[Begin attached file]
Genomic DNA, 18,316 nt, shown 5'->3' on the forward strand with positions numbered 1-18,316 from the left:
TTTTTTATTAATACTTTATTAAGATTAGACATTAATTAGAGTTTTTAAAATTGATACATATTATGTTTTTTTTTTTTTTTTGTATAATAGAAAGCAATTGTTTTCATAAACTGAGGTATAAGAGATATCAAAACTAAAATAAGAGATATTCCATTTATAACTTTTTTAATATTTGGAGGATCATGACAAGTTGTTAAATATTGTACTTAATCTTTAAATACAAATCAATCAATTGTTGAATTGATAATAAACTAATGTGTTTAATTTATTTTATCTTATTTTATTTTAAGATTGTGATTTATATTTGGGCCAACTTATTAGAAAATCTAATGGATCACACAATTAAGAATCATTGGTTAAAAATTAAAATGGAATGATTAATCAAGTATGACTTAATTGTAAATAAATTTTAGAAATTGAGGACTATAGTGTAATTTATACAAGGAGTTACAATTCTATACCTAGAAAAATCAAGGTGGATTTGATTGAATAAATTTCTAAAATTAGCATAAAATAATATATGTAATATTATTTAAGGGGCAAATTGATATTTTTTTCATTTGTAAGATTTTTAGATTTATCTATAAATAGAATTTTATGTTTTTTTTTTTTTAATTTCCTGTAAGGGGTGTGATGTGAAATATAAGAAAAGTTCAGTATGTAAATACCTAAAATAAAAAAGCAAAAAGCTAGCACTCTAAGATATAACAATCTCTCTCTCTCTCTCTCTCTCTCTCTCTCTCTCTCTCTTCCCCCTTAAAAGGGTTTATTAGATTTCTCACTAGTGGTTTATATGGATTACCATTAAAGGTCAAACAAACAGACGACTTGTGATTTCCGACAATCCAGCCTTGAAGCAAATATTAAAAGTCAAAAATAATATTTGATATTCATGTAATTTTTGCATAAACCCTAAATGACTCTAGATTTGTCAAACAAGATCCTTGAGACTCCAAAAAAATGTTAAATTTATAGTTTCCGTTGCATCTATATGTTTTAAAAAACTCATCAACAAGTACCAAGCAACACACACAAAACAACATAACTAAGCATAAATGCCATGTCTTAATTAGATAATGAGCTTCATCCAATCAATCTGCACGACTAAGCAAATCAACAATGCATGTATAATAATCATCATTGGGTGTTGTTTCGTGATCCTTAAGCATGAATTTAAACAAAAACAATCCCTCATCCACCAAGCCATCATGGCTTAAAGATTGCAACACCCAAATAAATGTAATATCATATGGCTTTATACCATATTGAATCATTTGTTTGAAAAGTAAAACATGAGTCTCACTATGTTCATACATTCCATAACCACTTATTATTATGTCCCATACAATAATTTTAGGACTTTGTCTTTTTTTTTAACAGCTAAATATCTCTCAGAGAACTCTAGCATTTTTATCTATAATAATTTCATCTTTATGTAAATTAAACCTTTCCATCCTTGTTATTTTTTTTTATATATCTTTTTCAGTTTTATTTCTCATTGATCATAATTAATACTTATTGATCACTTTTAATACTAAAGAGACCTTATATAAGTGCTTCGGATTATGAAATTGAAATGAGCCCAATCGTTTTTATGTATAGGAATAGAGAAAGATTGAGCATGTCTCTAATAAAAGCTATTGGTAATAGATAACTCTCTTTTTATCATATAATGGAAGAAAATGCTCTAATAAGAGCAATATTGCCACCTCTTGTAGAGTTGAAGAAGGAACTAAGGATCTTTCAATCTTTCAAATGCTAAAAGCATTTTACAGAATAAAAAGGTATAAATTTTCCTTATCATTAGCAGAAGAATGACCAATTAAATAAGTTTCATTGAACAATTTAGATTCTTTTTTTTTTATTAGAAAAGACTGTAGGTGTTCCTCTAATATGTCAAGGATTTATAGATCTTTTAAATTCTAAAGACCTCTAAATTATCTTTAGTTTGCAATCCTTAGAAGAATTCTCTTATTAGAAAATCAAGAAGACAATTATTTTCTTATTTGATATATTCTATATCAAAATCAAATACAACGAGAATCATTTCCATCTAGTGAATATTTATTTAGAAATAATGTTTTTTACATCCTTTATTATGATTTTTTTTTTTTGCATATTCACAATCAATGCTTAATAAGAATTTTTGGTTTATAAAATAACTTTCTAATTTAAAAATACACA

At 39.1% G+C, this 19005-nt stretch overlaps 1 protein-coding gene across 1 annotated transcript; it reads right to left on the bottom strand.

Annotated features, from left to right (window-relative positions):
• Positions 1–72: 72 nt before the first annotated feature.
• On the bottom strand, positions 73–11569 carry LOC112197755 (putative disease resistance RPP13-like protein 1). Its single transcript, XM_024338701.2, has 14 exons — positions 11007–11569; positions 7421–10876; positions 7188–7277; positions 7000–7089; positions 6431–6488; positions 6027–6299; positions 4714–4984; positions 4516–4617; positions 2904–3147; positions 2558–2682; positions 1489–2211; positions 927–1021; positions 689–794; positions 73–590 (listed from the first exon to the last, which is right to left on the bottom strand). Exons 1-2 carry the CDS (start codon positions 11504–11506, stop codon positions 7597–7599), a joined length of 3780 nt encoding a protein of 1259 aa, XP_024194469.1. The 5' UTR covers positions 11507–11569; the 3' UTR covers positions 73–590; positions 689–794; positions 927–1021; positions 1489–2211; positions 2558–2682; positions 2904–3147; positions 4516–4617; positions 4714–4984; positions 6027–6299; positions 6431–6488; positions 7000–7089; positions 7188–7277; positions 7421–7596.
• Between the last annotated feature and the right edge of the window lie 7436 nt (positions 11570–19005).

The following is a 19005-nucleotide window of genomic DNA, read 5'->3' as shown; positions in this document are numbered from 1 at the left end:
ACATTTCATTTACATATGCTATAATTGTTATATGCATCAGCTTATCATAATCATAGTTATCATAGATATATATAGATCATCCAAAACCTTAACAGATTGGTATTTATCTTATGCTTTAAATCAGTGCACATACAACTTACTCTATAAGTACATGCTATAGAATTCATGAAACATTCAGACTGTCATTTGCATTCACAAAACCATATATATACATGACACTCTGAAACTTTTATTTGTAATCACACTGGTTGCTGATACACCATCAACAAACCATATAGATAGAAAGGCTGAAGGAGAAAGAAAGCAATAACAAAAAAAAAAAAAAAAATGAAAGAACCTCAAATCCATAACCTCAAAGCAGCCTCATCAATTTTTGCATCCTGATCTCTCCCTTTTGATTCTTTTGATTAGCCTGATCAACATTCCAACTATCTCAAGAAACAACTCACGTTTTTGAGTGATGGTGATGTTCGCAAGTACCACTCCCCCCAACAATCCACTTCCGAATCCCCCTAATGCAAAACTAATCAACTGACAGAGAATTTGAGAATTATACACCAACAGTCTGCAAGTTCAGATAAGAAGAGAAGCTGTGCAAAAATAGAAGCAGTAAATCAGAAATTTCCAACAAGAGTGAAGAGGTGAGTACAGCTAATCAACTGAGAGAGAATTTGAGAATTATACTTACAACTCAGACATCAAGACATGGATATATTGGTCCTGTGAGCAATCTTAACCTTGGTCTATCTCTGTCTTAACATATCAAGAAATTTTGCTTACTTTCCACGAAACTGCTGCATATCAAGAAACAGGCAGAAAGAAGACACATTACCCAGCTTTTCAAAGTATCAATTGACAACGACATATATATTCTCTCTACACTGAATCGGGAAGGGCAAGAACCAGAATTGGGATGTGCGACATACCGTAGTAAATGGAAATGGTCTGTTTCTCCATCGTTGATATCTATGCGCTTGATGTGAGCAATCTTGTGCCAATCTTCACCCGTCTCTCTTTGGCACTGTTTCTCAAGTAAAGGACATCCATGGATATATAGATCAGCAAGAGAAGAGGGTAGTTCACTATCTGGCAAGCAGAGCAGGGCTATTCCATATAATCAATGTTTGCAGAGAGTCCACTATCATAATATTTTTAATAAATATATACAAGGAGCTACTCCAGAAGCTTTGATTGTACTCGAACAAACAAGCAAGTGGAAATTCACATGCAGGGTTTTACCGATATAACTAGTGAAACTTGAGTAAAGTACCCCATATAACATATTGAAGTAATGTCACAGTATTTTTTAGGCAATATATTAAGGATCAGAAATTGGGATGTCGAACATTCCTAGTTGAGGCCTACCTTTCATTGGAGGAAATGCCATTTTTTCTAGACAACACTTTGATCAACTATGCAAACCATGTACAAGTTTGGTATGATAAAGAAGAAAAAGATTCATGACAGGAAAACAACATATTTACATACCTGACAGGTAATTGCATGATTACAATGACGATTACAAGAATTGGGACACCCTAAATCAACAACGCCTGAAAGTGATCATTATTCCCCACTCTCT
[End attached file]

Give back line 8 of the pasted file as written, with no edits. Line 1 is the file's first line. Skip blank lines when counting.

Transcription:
The following is a 19005-nucleotide window of genomic DNA, read 5'->3' as shown; positions in this document are numbered from 1 at the left end: